Rabbi David Etengoff
Dedicated to the sacred memories of my mother, Miriam Tovah bat Aharon Hakohen, father-in-law, Levi ben Yitzhak, sister-in-law, Ruchama Rivka Sondra bat Yechiel, sister, Shulamit bat Menachem, Chana bat Shmuel, Yehonatan Binyamin ben Mordechai Meir Halevi, Shoshana Elka bat Avraham, Tikvah bat Rivka Perel, Peretz ben Chaim, the Kedoshim of Har Nof and Pittsburgh, and the refuah shlaimah of Yakir Ephraim ben Rachel Devorah, Mordechai HaLevi ben Miriam Tovah, and the safety of our brothers and sisters in Israel and around the world.
Imagine that we live in a world of universal peace and harmony, in which war is simply unknown and there is no avodah zarah (idol worship). Moreover, picture a time when the Beit Hamikdash (Holy Temple) stands in all its glory, Israel is governed by Jewish Law (Halacha), the Sanhedrin (Supreme Court) renders ultimate judgment and anti-Semitism is not even a thought. As Chazal (our Sages of blessed memory) teach us in multiple sources, the beginning of our parasha offers the possible fulfillment of these messianic visions. In theory, Moshe could have been Mashiach (the Messiah), led our people into Eretz Yisrael and built the eternal Beit HaMikdash. Then, the entire world would have recognized the truth of monotheism and our people’s singular role as Hashem’s chosen nation.
What exactly took place that brought these magnificent plans to a screeching halt? In his Commentary on the Torah, the Ramban zatzal (Nachmanides, 1194-1270) suggests that this was a direct result of the people’s reaction to the Meraglims’ (Spies’) report concerning the seeming impossibility of conquering Eretz Yisrael as found in our parasha. In addition, we must remember that Chazal teach us that this poignant episode transpired on the night of Tisha b’Av:
The entire community raised their voices and shouted, and the people wept on that night. All the children of Israel complained against Moses and Aaron, and the entire congregation said, “If only we had died in the land of Egypt, or if only we had died in this desert. Why does the L-rd bring us to this land to fall by the sword; our wives and children will be as spoils. Is it not better for us to return to Egypt?” They said to each other, “Let us appoint a leader and return to Egypt!” (Sefer Bamidbar 14:1-4, translation, The Judaica Press Complete Tanach)
Rabbi Isaac ben Moses Arama (known as the Akeidat Yitzhak, 1420-1494) was a great Spanish exegete. In his Torah commentary on our parasha, Akeidat Yitzhak, Rav Arama suggests that the final verse of our passage contains the key for understanding the completely negative valence of our forebears’ response:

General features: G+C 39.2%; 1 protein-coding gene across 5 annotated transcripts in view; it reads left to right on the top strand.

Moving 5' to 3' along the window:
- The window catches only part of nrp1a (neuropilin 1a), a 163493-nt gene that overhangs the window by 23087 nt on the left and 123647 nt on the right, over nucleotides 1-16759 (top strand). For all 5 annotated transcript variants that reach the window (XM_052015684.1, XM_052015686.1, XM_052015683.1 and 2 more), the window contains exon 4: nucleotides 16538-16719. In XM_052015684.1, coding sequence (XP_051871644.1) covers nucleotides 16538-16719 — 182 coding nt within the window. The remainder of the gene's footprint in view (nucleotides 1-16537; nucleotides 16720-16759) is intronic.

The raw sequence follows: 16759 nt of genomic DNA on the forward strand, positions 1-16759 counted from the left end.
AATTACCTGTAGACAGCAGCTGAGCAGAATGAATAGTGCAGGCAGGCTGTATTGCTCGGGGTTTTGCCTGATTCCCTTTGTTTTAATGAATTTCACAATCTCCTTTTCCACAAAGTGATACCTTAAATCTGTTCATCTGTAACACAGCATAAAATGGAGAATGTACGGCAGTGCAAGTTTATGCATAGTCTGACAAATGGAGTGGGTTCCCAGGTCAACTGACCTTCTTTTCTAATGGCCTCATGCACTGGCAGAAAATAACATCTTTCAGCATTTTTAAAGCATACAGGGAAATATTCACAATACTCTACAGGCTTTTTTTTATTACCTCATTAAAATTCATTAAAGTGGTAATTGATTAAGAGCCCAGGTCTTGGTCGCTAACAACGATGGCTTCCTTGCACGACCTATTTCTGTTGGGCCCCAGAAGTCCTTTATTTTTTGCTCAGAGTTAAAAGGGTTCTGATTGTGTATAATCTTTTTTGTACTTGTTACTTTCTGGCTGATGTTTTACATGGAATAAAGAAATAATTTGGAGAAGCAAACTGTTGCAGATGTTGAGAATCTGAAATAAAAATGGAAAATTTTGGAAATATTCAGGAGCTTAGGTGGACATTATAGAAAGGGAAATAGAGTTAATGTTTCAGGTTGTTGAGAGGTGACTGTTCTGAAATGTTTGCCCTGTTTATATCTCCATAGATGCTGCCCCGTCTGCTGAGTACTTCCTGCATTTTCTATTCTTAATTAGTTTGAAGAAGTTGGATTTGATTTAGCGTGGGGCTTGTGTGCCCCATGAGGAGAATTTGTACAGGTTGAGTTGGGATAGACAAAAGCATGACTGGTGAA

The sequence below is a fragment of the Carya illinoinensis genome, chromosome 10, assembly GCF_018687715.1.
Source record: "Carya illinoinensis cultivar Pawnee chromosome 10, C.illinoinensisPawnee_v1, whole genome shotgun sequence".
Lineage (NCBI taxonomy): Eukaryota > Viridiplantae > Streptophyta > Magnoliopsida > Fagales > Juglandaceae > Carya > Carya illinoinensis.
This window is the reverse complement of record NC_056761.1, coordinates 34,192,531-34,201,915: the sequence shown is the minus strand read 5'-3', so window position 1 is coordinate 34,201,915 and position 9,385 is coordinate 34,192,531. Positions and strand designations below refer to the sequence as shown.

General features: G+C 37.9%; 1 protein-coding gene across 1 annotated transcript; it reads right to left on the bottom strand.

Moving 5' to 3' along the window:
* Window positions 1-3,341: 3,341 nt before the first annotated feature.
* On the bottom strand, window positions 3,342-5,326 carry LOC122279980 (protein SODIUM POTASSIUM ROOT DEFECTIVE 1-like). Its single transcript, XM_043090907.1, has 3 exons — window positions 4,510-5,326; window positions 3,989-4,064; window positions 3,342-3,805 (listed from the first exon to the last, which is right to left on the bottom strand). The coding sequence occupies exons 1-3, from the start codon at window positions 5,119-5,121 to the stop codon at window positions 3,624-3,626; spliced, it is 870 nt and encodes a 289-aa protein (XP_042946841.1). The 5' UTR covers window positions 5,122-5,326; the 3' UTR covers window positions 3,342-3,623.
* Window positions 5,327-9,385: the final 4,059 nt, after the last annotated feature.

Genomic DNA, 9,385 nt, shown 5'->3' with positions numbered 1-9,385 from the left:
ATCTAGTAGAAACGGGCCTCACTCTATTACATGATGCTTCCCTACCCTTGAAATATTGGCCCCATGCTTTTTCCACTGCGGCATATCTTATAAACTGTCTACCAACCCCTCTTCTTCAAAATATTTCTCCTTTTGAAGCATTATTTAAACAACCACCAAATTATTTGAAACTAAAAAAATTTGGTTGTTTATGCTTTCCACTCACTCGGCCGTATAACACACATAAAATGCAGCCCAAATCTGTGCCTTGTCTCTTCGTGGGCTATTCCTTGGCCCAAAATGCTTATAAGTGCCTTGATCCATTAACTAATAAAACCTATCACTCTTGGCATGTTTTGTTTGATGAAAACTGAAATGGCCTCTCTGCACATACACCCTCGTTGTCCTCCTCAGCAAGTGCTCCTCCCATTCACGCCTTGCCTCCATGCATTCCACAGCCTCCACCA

They [the people] rejected the Land of Divine promise. It is this rejection of the land which has been our undoing throughout the ages. On account of it, we were exiled from our country, divorced from our soil, and became a reproach to our neighbors, a scorning and a derision to those round about us. There is no way of restoring our integrity other than by returning unto it. (This and the following translations, Aryeh Newman in, Nehama Leibowitz, Studies in Bamidbar, pages 145-146)
At this juncture, Rav Arama asks, and answers, a powerful question as to why our ancestors’ behavior eventuated in the permanent ban on the men of this generation — though not the continuously loyal women — from entering Eretz Yisrael. In so doing, he helps us understand our seemingly never-ending years of Galut (Exile):
What was the reason for the terrible wrath of the Almighty in giving forth this irrevocable decree? What should it matter to the Holy One blessed be He that they rejected a goodly land, a land flowing with milk and honey? Surely all these goods are only transitory!
But the truth is that it was not [only] these earthly things that they rejected, rather they rejected Hashem, they despised the Holy One of Israel who granted them life and its joys, surrounded by the precepts of the Torah...They retreated saying, “We cannot go up,” implying that they did not desire to scale the heights of spiritual perfection, the ladder to which was the Holy Land itself, but preferred to choose a leader and go back to Egypt, descending to an impure land. (With my emendations)
Based upon Rav Arama’s trenchant insights, we can now summarize the two-part sin of the Meraglim and the people’s response to their report: the rejection of the Land of Divine promise, and the repudiation of Hashem and His holy Torah. In a very real sense, our forbears’ rejection of the land represented the worst form of kafui tovah — rejection of the good. Finally, the moment was at hand and Eretz Yisrael was all-but in our grasp. Hashem’s beneficence was boundless, and His rachamim (mercy) unending, yet we rejected both our Creator and His unlimited chesed (kindness).
Beyond a doubt, our ancestors cried for no reason, and it is precisely these causeless bitter tears that have stained our relationship with the Almighty until today. May the Master of the Universe help us truly appreciate the untold wonder of our beloved land, and give us the wisdom to once again cry unto Him: “Cause us to return to You Hashem so that we may return, and renew our days as they were in earlier times.” (Megillat Eichah 5:21, translation my own) May this time come soon, and in our days, v’chane yihi ratzon.
Past drashot may be found at my blog-website: http://reparashathashavuah.org
They may also be found on http://www.yutorah.org/ using the search criteria Etengoff and the parasha’s name.
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*** My audio shiurim for Women on the topics of Tefilah and Tanach may be found at: http://tinyurl.com/8hsdpyd
*** I have posted 164 of Rabbi Soloveitchik’s English language audio shiurim (MP3 format) spanning the years 1958-1984. Please click on the highlighted link.
Talmid of Rabbi Soloveitchik zatzal